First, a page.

Almost everyone has been to a public event at some time or another in their lifetimes. Whether it’s free or ticketed, events take place in all sorts of places for all sorts of reasons. While health and safety laws are there to protect us from unnecessary danger and injury, there are unfortunately times when people do get injured. In fact, injuries at events are more common than you might think.
Health and safety at events is taken very seriously by law. In most cases, event organisers will carry out proper risk assessments to highlight any potential problems and make sure attendees are protected from any dangers and potential injury. In the most part, event organisers are sticklers for health and safety, because they want to avoid being sued for negligence – complying with the laws that personal injury solicitors would be basing a case around, in the case that they are not adhered to.
Injuries you could sustain at a public event
While serious injuries at events are less common, there are many instances when people attending events suffer minor injuries. On rare occasions, injuries can be serious or even fatal.
The Hillsborough disaster where 96 football fans lost their lives was a tragic reminder of how things can go wrong. A 27-year battle finally saw justice for the families in 2016 when a jury at Warrington Magistrate’s Court ruled the victims were unlawfully killed. The victims were crushed when police failed to respond adequately to overcrowding.
Alton Towers theme park in Staffordshire was prosecuted following the 2015 accident on The Smiler rollercoaster where a car crashed into an empty one in front of it. Two young women had to have both legs amputated.
Hopefully, lessons have been learned and such terrible accidents don’t happen again. While tragedies such as these are thankfully rare, many minor injuries occur at all manner of events up and down the country. In many cases, injuries are the cause of an oversight by the event organiser and could have been prevented. For example, a sprained ankle from tripping over a tent rope that wasn’t clearly marked.
Crush injuries as a result of overcrowding are one of the most common types of injuries to occur at public events. Injuries suffered from overcrowding include broken bones, cracked ribs, dislocated shoulders and even punctured lungs. Other injuries occur from things being thrown at gigs (either from the stage, or by other members of the crowd). Another relatively common occurrence is food poisoning from street food stalls at an event. Other accidents at events include:
- Pedestrians hit by vehicles
- Veranda collapse
- Trips, slips and falls due to poorly maintained and unlit walkways
- Flying debris at sporting events
- Signs falling on patrons
- Mosh pit injuries
Rules for organisers
There are very strict rules for anyone organising a public event. Not only are there licensing laws, there are a whole host of other rules that event organisers must follow to ensure the safety of their patrons. Permits, adequate signage, availability of free water, adequate lighting, proper toilet facilities and the correct level of security are a few of the safety requirements event organisers need to adhere to.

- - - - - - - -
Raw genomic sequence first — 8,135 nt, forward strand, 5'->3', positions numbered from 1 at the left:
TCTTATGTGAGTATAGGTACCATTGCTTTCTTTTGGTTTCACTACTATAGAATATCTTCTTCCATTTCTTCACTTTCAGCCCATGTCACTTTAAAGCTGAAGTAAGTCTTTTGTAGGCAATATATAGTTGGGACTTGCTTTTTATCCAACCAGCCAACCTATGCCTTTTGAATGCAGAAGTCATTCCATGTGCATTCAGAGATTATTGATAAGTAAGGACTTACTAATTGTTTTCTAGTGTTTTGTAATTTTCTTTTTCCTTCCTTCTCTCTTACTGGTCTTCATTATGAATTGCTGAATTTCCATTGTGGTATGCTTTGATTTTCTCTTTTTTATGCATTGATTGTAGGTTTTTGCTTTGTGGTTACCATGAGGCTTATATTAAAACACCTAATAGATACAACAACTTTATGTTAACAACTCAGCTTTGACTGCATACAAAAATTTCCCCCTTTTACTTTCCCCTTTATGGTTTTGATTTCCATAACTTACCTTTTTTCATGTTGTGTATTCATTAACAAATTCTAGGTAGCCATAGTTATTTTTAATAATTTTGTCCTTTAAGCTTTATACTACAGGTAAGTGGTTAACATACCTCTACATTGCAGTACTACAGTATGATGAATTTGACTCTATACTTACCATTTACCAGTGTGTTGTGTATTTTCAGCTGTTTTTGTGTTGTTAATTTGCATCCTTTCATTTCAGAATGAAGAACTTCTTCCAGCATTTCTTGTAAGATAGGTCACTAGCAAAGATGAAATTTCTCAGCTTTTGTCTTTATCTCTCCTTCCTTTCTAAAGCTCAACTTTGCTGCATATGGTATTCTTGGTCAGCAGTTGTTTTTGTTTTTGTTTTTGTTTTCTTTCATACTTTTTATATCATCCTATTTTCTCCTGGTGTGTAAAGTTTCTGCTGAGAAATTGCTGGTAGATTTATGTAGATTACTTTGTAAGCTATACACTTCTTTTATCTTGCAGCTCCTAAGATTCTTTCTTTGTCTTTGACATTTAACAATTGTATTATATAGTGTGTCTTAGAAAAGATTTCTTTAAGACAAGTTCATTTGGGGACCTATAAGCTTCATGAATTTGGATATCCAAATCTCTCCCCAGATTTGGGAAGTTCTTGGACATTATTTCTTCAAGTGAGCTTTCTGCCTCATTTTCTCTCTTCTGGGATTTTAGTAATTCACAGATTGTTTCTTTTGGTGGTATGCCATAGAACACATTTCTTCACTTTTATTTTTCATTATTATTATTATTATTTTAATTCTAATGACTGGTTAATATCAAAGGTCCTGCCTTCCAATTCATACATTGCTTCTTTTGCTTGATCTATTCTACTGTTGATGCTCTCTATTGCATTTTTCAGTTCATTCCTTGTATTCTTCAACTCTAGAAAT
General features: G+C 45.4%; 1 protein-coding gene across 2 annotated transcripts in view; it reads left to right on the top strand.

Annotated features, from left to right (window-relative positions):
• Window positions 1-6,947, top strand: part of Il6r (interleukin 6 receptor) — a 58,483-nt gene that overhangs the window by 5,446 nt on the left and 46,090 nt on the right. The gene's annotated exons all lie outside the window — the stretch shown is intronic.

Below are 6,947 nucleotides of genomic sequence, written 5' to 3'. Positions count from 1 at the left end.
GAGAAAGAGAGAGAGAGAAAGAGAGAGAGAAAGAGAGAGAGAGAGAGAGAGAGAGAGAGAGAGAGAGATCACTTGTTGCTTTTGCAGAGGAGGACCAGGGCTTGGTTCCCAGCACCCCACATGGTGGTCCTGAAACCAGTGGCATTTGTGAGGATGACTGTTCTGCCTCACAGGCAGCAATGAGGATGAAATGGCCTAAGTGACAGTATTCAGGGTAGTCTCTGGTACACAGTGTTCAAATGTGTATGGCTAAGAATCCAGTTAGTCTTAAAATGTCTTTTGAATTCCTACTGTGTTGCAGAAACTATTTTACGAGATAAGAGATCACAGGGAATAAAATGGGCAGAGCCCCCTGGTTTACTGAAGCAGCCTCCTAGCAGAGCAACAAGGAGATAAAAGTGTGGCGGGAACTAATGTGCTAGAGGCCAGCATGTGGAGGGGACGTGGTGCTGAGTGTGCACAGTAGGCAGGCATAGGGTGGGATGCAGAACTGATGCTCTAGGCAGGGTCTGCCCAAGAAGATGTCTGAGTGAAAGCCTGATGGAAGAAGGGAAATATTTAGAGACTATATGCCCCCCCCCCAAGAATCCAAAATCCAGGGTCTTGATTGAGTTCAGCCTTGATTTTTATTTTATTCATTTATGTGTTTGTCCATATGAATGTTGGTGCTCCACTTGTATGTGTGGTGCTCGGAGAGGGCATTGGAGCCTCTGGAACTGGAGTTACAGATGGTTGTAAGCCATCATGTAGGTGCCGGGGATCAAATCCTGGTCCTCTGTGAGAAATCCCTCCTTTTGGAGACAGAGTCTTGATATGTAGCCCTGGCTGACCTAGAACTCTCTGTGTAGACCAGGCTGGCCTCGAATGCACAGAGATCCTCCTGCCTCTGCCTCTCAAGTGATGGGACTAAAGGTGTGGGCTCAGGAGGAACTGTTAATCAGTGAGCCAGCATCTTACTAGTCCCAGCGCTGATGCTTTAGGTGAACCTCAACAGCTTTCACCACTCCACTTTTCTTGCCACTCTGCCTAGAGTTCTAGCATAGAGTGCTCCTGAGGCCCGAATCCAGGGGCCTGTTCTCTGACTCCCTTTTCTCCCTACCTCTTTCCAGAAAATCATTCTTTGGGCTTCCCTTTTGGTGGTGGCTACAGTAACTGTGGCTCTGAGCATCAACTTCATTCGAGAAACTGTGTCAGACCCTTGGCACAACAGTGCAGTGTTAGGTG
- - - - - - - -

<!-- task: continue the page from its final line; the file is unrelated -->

Largescale events require a great deal of planning and organisation to ensure everything goes smoothly. Event organisers also have to ensure they have thought through all manner of contingency plans in case something goes wrong. If there is inadequate protection or planning, things can escalate very quickly as was seen in the case of the tragic Hillsborough disaster.
How to best experience an event safely
Going to any event is generally an exciting and uplifting experience. Seeing your favourite band or watching your favourite sports team win a match are pleasurable experiences. For most people, these are life enriching experiences. Sharing joy in a huge crowd can even be positively life-changing.
All public events will have strict rules for patrons. It is imperative that you read these rules before going to any event. If you haven’t adhered to the rules, and you do suffer an injury, the event organiser may say you are partially or fully responsible for your injuries.
What should you do if you are injured at an event?
In the first instance seek medical assistance and alert the event organisers. It is up to the event organiser to keep you safe and respond quickly to any incidents that affect public safety. If possible take the details of anyone who saw what happened and could potentially act as a witness.
Can I seek compensation?
Just because you’ve been injured at an event it doesn’t automatically mean you can make a claim for compensation. If you have suffered an injury at a public event, it’s a good idea to seek proper legal advice about your potential claim.
What can I claim for?
If you have a solid case for claiming compensation as a result of an injury at an event, you may be able to claim for medical bills, lost salary, treatments and rehabilitations, as well as compensation for pain and suffering.
Many things can go wrong at a public gathering, so always stick to the event guidelines and make sure you read the small print regarding event rules before you go. Should you find yourself in the unfortunate event of experiencing an injury, report the accident to the organisers as soon as possible and seek medical advice. Take the contact details of any witnesses. Write a detailed description of what happened as soon as you are able. Seek legal advice as soon as possible and keep receipts for any medical care you receive as a result of your injury.